It all started on Dec. 26. While the day might not be one that lives in infamy, it will be likely remembered by residents of New England as the last day they were able to see their driveways until spring.
Weston resident Lyn Milliman recalls without distinct pleasure that day, when her winter began in earnest. "It all started when we got back in early January from our annual Christmas trip to Disney World in our Airstream ." Linda, her husband and two young children, got stuck in their driveway, which was pristinely buried under nearly two feet of snow. Talk about an abrupt end to a vacation.
And in an attempt to dig out the Airstream, their Ford F-150 pickup truck got stuck as well. After several unsuccessful attempts to extricate the vehicles they were ultimately freed by an intrepid team, the fellow who helps them maintain their trees and the gentleman who plows their drive.
But their icy woes didn't end there. "My husband's car got stuck in our driveway. He ended up backing up onto the road and parking at the back entrance to our property. Then he got plowed in and it took us several days to dig it out -- again with the help of our plow guy."
How is Lyn managing to get her kids and herself out of the driveway -- packed with enough ice to make the rink at Rockefeller Center envious -- every day? "This year I had Nokian tires installed on my [Honda] Odyssey and have been amazed by their performance. I wouldn't have been able to go anywhere with the old tires."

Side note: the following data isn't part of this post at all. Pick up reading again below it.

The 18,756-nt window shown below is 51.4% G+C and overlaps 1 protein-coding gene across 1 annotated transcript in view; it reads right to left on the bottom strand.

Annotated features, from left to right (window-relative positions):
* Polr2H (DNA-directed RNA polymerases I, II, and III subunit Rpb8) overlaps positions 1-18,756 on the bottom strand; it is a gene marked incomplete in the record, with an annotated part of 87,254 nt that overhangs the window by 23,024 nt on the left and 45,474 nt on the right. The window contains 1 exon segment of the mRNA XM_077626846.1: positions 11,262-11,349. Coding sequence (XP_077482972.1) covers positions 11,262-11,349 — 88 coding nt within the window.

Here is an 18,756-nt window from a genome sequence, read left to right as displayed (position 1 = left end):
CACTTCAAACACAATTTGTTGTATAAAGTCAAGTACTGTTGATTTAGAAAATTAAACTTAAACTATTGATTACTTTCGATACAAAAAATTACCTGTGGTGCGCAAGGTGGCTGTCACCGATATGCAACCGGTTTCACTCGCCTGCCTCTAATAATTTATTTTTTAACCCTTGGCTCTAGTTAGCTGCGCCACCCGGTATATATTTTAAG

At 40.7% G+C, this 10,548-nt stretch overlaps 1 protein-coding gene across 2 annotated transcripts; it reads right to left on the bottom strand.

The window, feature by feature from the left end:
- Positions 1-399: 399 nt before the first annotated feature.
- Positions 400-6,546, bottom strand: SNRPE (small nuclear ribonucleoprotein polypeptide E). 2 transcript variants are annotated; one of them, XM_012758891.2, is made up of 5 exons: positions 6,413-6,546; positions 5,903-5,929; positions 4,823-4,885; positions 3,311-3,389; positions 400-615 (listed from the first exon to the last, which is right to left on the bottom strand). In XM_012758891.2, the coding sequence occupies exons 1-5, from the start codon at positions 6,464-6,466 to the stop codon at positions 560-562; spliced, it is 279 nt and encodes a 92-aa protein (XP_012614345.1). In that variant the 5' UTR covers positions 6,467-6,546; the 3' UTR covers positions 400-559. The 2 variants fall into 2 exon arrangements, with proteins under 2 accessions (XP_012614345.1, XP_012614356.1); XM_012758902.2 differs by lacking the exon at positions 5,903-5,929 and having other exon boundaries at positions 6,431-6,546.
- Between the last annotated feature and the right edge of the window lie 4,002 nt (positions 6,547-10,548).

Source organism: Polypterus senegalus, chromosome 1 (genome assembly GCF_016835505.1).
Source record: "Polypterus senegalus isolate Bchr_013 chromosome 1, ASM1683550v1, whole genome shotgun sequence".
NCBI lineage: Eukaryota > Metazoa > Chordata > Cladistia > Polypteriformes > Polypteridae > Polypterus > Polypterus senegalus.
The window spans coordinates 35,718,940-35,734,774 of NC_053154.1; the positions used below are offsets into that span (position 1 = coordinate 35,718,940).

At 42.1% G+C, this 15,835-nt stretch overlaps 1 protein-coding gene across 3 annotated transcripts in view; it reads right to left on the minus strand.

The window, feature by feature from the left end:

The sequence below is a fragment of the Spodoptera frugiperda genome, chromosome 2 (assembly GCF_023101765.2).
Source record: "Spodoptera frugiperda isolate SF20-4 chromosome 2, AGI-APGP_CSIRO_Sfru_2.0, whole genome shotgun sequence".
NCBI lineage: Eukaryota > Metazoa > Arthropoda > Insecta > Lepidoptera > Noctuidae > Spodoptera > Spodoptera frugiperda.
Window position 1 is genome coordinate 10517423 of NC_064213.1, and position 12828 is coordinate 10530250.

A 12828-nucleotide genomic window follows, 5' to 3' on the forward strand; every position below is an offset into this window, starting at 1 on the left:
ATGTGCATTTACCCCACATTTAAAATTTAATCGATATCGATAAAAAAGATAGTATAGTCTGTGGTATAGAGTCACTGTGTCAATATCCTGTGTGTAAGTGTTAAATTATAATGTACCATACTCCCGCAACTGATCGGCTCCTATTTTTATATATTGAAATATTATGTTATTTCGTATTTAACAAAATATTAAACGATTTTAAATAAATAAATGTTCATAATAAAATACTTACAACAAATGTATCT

But that doesn't mean she's enjoying the winter. She's merely able to plow, if you will, through it. "I grew up in upstate New York but by the time I had my license I hadn't driven in the snow. I went to college in Georgia and then lived in Los Angeles and I've only lived on the East Coast for the last ten years and they've been quite mild years." She's afraid, she says, of having become "one of those 'wussy drivers.'"
Out of necessity, Lyn, like so many of her Fairfield County counterparts, is learning to take cold weather driving in stride. "I have found that with each storm I get a bit more brave and have driven when I might not have at the beginning of winter."
There's been no getting around having to drive during crummy winter weather. It's all a matter of having the right attitude. And the right snow tires.
Tell me your winter driving woes. I'm listening. firstname.lastname@example.org
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